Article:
Year E-toll revenue reflected E-toll revenue not recognised Total E-toll revenue charged
2014 R1.15 billion (51%) R1.12 billion (49%) R2.27 billion
2015 R2.50 billion (29%) R6.12 billion (71%) R8.62 billion
2016 R1.77 billion (35%) R3.26 billion (65%) R5.02 billion
2017 R1.86 billion (47%) R2.07 billion (53%) R3.94 billion
2018 R1.87 billion (49%) R1.95 billion (51%) R3.82 billion
2019 R688 million (20%) R2.80 billion (80%) R3.49 billion
2020 R660 million (100%) R660 million
Total R10.5 billion R17.3 billion R27.8 billion
Amounts may not add up due to rounding errors.

MyBroadband asked Sanral for feedback on its revenues and the costs it incurs to collect e-tolls, but the roads agency declined to comment.

“The South African National Roads Agency SOC Limited is unfortunately not able to respond to your questions on e-toll related matters until Transport Minister Fikile Mbalula makes a public pronouncement,” a spokesperson told MyBroadband.

“As an implementing agent of government, Sanral continues to be guided by the Minister and Cabinet’s pronouncement on this matter.”

Duvenage said that unfortunately Sanral has not explicitly reported the costs of running the e-toll system.

It is not known exactly how much Sanral pays for its contract with the Electronic Toll Collections (ETC) company, nor what its other administration costs for the e-toll system is.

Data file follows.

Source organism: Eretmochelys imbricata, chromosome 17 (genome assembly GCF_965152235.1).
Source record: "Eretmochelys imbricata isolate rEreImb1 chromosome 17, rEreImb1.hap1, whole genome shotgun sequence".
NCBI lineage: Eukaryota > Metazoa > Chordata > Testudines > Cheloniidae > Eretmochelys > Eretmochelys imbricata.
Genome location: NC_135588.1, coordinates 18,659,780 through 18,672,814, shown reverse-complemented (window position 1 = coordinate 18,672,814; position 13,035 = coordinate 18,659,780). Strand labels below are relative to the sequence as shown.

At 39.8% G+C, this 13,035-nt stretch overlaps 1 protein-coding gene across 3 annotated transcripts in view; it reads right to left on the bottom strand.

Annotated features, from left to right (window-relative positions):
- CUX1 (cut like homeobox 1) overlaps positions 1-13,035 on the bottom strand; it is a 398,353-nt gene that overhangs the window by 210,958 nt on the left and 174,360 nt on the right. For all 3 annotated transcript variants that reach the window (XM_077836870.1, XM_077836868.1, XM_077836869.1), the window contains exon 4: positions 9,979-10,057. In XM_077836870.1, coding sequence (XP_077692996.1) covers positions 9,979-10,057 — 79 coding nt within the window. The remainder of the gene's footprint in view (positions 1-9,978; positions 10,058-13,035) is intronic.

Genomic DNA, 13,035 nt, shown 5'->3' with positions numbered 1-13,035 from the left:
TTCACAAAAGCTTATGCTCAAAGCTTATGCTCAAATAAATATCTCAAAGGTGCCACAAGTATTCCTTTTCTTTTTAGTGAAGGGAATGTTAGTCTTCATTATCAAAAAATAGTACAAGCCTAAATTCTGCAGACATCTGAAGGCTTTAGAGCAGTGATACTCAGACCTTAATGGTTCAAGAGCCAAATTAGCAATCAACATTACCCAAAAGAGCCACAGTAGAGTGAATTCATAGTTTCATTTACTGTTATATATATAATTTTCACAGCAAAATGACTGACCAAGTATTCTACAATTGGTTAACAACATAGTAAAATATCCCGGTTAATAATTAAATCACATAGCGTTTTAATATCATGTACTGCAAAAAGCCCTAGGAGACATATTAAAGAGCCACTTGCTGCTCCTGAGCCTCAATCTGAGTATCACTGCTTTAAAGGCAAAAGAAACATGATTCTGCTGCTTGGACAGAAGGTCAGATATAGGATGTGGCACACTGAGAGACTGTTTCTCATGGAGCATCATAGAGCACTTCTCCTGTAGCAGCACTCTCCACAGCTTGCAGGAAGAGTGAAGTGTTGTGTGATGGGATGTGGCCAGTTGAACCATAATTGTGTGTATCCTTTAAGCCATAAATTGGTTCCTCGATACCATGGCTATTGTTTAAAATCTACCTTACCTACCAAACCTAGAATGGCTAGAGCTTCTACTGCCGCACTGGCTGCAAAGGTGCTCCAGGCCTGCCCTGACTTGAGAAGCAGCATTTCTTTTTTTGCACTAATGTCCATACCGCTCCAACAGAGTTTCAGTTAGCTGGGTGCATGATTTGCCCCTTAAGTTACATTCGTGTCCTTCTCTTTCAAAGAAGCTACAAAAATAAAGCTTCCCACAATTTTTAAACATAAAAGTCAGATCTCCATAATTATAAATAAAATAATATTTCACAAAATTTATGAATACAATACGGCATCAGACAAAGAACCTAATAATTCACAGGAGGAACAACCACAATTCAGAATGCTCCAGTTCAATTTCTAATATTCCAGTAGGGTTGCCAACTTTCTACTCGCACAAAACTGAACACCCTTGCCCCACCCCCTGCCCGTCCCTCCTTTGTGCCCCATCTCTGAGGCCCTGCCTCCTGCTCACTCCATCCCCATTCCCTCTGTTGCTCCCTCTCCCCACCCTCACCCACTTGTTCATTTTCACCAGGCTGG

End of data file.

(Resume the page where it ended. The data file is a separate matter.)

However, Duvenage said it is possible to get an estimate by looking at how Sanral’s operational administration costs have increased since 2006.

“If we take 2006 as a relatively e-toll free billing year, one can put down their general admin — including the toll operator contracts they have for their conventional toll management — at around R88m per annum,” Duvenage told MyBroadband.

Adjusting for inflation using an average rate of 4% per year, that would bring Sanral’s administrative costs unrelated to e-tolls to around R153 million in 2020.

Deducting this estimate from the expenditure reported by Sanral yields an estimated cost of R508 million to operate the e-toll system during the 2020/21 financial year.

Duvenage said this method could also be used to try and estimate how much Sanral’s contract with ETC was at its height.

“As 2015 was the height of their e-toll administration costs, one can assume this was the most they paid ETC for e-toll administration, before they realised they had to either renegotiate these fees or take a bath on the charges coming in from ETC,” Duvenage said.

“From this deduction, we place the e-toll related administration fees (to ETC) at around R700 million per annum in 2015,” stated Duvenage.

“Remember, 2015 was the first full year of e-toll operations and was the year they were billing motorists like crazy with significant postal and registered mail costs.”

Duvenage said that after 2015, you can see the total operational administrative costs fluctuated. This suggests that reductions must have taken place such as a decrease in postal charges, and other unnecessary costs.